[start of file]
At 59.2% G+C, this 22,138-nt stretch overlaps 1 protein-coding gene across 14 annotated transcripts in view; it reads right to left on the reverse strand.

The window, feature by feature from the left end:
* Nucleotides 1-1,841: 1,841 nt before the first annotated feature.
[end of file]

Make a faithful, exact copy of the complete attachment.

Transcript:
At 59.2% G+C, this 22,138-nt stretch overlaps 1 protein-coding gene across 14 annotated transcripts in view; it reads right to left on the reverse strand.

The window, feature by feature from the left end:
* Nucleotides 1-1,841: 1,841 nt before the first annotated feature.